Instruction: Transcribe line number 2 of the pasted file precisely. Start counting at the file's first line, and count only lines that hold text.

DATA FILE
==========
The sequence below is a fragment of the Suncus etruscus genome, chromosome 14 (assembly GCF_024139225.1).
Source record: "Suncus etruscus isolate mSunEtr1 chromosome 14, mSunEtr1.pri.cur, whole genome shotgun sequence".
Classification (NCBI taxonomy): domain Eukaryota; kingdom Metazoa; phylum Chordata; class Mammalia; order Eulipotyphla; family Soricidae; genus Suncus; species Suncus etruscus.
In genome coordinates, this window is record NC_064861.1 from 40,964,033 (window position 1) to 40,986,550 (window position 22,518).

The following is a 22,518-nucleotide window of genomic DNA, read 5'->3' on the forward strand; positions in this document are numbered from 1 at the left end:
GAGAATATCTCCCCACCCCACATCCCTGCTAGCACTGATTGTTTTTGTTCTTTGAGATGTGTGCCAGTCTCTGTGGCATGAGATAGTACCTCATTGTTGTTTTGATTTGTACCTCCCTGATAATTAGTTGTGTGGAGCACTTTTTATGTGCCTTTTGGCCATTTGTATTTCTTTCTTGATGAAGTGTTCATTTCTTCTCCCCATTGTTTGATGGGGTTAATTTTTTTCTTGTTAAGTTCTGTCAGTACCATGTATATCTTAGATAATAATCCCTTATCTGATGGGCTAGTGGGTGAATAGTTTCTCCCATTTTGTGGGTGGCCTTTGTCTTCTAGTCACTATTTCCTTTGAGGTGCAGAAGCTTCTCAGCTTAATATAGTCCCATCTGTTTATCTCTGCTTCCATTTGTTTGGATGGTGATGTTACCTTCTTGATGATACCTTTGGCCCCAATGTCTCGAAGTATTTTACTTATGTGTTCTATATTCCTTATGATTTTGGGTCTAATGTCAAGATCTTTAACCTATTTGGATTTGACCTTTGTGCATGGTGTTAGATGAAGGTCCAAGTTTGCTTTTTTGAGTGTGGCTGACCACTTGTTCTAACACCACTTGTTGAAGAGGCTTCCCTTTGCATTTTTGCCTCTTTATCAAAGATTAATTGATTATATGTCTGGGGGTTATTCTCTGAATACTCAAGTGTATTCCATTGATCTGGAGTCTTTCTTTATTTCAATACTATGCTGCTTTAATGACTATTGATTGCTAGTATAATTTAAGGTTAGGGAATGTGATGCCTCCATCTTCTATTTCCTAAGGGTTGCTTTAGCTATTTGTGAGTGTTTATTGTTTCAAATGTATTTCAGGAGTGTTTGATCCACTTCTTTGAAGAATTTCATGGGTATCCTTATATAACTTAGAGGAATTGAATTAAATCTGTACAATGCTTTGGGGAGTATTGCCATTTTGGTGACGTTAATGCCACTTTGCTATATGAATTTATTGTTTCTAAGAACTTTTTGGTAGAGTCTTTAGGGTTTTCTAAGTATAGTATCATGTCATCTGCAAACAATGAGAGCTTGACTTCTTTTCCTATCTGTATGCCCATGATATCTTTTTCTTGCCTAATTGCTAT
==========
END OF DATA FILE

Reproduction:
Source record: "Suncus etruscus isolate mSunEtr1 chromosome 14, mSunEtr1.pri.cur, whole genome shotgun sequence".